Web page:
NICE has assessed 2 point-of-care coagulometers to help the NHS decide whether to use these products. They are called CoaguChek XS and InRatio2 PT/INR. The INRatio2 PT/INR was withdrawn from the market in October 2016 and is not currently available.
Coagulometers monitor blood clotting in people taking long-term anti-blood clotting drugs (such as warfarin) to reduce their risk of blood clots. These tests allow people taking anti-blood clotting drugs to monitor blood clotting themselves. They can then change their dose in agreement with their health professional.
CoaguChek XS is recommended for use by people taking long-term anti-blood clotting therapy who have atrial fibrillation or heart valve disease, if they prefer and are able to effectively use this type of monitoring.
People (and their carers) who will be using a coagulometer should be given training, and their doctor should regularly assess self-monitoring.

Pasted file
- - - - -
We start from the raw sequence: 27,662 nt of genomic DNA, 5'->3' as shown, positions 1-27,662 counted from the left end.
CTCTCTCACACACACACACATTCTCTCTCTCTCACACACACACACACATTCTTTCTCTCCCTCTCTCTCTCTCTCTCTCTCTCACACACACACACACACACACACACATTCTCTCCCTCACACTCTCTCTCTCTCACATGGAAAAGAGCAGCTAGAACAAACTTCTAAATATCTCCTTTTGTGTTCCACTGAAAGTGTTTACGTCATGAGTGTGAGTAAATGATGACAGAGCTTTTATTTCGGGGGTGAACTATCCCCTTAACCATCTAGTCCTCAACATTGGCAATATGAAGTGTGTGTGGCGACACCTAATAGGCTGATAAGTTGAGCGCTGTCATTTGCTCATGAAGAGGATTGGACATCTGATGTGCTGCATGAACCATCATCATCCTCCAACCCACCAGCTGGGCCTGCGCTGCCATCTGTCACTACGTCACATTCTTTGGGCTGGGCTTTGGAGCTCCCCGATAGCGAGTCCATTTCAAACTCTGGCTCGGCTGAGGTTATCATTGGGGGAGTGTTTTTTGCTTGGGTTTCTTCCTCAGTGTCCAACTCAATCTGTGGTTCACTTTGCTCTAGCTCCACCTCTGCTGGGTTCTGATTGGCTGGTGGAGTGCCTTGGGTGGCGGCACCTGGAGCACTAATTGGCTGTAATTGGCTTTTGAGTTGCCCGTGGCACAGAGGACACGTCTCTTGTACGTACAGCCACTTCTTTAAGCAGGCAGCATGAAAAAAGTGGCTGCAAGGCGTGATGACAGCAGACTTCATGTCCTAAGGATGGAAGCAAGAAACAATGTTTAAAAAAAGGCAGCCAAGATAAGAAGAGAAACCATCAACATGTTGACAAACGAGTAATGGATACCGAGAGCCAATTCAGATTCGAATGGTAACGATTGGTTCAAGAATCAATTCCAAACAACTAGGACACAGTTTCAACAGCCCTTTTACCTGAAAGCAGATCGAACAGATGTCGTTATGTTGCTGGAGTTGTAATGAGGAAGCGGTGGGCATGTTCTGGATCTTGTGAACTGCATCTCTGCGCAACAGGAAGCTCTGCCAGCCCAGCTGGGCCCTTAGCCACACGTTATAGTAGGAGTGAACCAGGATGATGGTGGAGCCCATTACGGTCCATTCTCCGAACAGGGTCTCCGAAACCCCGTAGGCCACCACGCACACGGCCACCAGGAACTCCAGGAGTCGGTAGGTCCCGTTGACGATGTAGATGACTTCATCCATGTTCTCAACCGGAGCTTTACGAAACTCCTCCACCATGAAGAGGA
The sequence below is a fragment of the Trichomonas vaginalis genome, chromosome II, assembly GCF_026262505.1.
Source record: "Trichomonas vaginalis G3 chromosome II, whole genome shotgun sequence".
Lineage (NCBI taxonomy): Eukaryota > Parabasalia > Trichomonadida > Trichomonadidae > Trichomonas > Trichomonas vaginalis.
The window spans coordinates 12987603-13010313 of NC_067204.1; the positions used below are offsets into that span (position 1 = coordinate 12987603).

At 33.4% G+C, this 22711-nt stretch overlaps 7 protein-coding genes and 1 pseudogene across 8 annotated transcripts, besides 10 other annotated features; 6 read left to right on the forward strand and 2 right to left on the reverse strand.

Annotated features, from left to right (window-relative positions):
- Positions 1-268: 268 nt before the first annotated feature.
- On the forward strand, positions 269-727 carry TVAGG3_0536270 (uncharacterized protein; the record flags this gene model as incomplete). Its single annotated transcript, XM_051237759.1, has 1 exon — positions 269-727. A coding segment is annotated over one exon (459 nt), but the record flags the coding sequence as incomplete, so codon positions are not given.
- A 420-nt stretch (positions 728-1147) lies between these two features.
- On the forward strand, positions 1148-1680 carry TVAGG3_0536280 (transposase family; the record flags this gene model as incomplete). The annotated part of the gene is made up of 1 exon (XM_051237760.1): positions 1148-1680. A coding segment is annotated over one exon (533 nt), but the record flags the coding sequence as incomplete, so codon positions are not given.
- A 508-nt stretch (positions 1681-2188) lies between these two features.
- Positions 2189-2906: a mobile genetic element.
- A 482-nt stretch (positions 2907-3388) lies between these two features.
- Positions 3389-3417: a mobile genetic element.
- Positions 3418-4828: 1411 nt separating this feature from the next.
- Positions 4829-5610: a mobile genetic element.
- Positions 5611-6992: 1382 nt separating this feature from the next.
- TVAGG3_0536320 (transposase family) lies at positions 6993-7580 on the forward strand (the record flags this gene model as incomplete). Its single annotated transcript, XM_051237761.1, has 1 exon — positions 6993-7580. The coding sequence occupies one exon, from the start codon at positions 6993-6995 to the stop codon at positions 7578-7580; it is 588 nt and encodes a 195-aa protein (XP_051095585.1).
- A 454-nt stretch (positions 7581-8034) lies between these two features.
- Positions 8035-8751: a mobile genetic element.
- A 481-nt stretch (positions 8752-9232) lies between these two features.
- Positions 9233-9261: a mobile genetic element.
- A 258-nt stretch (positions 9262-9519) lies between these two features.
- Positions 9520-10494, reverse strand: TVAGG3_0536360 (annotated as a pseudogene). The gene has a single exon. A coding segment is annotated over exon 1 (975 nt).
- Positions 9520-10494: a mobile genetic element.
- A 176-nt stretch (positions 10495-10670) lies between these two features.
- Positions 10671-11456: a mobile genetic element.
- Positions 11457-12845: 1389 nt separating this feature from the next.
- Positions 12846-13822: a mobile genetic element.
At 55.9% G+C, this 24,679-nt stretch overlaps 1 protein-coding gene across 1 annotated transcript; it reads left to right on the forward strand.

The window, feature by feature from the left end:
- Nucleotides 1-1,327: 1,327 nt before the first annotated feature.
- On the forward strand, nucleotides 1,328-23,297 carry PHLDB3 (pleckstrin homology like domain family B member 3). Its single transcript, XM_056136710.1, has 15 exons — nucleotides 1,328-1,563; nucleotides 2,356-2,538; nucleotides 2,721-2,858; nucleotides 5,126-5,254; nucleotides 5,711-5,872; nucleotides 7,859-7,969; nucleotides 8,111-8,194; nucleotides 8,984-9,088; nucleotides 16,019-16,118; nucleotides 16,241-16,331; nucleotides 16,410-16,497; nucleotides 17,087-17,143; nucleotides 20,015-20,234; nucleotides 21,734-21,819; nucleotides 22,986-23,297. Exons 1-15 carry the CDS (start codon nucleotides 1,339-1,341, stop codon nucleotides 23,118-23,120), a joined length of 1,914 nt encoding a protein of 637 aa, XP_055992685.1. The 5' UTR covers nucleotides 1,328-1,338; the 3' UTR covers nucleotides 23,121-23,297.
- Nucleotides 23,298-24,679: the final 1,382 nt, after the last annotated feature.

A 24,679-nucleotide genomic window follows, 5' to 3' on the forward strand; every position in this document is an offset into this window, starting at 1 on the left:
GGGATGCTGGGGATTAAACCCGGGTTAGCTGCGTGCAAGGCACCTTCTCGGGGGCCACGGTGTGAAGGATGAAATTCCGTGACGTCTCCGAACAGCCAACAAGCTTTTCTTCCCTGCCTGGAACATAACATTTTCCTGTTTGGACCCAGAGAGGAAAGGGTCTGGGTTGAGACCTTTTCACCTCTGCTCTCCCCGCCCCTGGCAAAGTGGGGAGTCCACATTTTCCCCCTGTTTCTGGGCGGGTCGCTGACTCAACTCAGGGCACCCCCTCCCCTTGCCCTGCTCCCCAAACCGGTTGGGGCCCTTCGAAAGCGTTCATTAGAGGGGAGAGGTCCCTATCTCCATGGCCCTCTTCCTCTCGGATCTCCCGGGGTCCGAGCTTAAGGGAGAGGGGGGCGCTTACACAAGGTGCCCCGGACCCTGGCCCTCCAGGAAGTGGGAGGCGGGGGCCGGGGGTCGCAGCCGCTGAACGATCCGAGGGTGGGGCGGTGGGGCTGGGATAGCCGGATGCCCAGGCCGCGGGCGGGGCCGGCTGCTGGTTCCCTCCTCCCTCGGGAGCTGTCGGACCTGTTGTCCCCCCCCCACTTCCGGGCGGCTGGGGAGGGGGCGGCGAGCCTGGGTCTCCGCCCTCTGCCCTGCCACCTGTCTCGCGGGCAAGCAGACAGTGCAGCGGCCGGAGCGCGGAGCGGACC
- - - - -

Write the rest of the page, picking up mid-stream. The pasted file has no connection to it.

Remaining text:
Is this guidance up to date?
We reviewed the evidence in November 2017. The recommendations have been updated because the InRatio2 PT/INR is no longer available. We found nothing else that affects the recommendations in this guidance.
Next review: This guidance will be reviewed if there is new evidence that is likely to change the recommendations.
This guidance represents the view of NICE, arrived at after careful consideration of the evidence available. When exercising their judgement, healthcare professionals are expected to take this guidance fully into account. However, the guidance does not override the individual responsibility of healthcare professionals to make decisions appropriate to the circumstances of the individual patient, in consultation with the patient and/or guardian or carer.
Commissioners and/or providers have a responsibility to implement the guidance, in their local context, in light of their duties to have due regard to the need to eliminate unlawful discrimination, advance equality of opportunity, and foster good relations. Nothing in this guidance should be interpreted in a way that would be inconsistent with compliance with those duties.
Commissioners and providers have a responsibility to promote an environmentally sustainable health and care system and should assess and reduce the environmental impact of implementing NICE recommendations wherever possible.